Ever since I was young, I planned to go to the mission field someday. I made a promise to myself never to own a business, as I wanted to live a life that impacted people around me. I saw owning a business as a trap: the lure of money, success, and wealth would only distract me from the real purpose of life.
“While Jesus was having dinner at Matthew’s house, many tax collectors and sinners came and ate with him and his disciples. When the Pharisees saw this, they asked his disciples, “Why does your teacher eat with tax collectors and sinners?” On hearing this, Jesus said, “It is not the healthy who need a doctor, but the sick. But go and learn what this means: ‘I desire mercy, not sacrifice.’ For I have not come to call the righteous, but sinners” (Matthew 9:10–13).
Since we served with EMM and MCC in Cambodia for seven years, the people of Southeast Asia have been close to our hearts. Living with our Cambodian brothers and sisters, we worked with education, youth ministries, and the local church. During that time, our priority was learning the language, culture, and story of the Khmer, a people who had lived through genocide and 20 years of war. Our end goal was to encourage and build up local leadership among them.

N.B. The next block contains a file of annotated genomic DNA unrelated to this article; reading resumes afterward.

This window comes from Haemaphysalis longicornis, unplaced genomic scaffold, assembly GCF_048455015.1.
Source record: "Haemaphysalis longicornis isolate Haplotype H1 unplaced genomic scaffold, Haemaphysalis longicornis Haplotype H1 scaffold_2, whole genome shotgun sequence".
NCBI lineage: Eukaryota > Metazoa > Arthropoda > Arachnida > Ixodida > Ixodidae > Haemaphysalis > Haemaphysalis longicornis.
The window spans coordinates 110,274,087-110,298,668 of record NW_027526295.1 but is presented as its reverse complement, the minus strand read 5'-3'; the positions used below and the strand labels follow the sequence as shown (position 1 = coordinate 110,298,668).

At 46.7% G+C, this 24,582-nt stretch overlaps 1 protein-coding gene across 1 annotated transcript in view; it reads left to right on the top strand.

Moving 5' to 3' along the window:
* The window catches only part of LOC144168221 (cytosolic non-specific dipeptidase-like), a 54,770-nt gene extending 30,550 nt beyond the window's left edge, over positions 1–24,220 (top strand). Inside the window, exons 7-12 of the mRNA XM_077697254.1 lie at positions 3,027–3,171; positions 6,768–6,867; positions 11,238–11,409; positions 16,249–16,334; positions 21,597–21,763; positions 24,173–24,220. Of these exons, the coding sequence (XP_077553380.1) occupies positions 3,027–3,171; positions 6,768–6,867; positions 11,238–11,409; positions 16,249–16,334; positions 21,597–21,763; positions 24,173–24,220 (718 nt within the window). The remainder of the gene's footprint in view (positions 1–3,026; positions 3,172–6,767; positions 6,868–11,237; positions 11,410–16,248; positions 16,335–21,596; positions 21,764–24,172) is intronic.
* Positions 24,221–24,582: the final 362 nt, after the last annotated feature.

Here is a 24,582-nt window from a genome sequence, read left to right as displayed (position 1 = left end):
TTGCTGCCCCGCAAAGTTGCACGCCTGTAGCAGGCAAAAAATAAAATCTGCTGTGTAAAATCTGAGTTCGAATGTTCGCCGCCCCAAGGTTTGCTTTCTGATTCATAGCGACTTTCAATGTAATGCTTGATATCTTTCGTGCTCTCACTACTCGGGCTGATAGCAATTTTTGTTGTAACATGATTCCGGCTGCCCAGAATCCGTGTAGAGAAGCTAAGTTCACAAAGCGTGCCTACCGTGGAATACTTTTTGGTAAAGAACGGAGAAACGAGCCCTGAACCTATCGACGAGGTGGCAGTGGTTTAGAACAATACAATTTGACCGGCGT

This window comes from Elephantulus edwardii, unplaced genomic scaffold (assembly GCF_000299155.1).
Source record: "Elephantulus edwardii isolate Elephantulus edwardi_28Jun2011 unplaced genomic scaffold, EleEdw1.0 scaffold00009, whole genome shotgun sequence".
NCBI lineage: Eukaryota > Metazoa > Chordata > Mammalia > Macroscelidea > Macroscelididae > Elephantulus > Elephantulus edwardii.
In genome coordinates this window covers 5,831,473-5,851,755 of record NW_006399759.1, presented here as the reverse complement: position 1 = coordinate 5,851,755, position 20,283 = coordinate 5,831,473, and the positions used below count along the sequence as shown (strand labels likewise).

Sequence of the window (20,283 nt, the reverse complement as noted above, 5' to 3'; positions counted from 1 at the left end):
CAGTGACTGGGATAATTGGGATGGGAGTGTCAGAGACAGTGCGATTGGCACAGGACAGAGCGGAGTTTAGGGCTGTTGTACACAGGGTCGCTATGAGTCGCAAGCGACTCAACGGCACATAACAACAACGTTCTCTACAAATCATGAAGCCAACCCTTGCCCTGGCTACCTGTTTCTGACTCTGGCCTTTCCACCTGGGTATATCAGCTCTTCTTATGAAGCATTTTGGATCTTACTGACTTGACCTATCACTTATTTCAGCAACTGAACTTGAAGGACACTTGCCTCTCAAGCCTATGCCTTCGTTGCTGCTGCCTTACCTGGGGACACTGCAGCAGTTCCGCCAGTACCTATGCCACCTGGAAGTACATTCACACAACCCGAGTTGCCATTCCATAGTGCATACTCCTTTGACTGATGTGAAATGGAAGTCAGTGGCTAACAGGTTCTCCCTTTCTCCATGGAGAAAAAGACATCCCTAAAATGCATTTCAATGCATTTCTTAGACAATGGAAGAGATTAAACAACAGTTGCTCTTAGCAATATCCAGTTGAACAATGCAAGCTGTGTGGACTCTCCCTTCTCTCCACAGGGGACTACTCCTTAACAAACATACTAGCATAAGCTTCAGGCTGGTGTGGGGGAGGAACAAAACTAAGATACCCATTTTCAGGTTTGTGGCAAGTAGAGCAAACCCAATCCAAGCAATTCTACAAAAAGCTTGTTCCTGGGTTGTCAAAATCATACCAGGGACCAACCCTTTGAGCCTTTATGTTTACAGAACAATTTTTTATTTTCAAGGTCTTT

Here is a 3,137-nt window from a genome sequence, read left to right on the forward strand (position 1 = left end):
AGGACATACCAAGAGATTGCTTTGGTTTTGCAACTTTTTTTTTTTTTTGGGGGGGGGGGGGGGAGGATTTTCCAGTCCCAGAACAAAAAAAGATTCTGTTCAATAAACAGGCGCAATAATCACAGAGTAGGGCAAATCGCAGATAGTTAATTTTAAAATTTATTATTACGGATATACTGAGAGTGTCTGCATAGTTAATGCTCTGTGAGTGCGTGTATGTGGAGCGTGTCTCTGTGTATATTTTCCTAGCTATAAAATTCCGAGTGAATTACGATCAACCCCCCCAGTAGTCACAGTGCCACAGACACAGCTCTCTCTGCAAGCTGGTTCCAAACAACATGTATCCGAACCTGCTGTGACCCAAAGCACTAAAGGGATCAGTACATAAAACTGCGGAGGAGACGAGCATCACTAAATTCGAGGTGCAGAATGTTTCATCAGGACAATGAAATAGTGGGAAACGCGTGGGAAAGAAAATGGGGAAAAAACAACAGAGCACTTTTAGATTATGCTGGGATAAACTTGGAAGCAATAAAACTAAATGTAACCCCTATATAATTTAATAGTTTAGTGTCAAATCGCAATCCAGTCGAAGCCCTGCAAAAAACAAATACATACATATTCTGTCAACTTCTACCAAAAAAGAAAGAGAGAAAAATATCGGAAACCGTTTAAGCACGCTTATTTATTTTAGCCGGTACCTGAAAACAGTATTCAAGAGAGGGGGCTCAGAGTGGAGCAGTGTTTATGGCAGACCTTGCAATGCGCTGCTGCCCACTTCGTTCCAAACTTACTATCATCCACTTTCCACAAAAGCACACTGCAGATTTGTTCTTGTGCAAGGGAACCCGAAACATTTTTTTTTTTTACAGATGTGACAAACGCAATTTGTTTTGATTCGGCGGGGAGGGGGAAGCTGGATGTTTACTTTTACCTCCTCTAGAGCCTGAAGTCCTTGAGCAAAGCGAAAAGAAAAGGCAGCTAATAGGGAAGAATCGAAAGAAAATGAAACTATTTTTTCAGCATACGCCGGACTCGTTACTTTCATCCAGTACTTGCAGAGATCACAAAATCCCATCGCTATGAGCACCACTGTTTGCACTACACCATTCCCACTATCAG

Lancaster City has recently become known as “America’s refugee capital,” following a report by the BBC which said that Lancaster takes in 20 times more refugees per capita than the rest of the U.S. Meet Barbara Witmer, one Lancaster City resident whose longstanding commitment to refugee resettlement has affected hundreds of lives.
Sally and I knew El* would be the first woman to arrive for worship every Sunday morning. She’d be out front of the church with her headphones on, dancing wildly to “Stomp” by Kirk Franklin.
In the 1970s, a Marxist military group called the Derg gained control of Ethiopia by force. There followed several years of civil unrest, in which gunfire seemed to resound beyond every horizon, friends and neighbors were divided by fear and betrayal, and the church was forced deep underground.
What does “welcoming refugees” mean to me?
Tuesday night, on the last day of January 2017, I stood on Penn Square in the setting sun with 2,000 of my neighbors in support of refugees and immigrants in our city and in our country.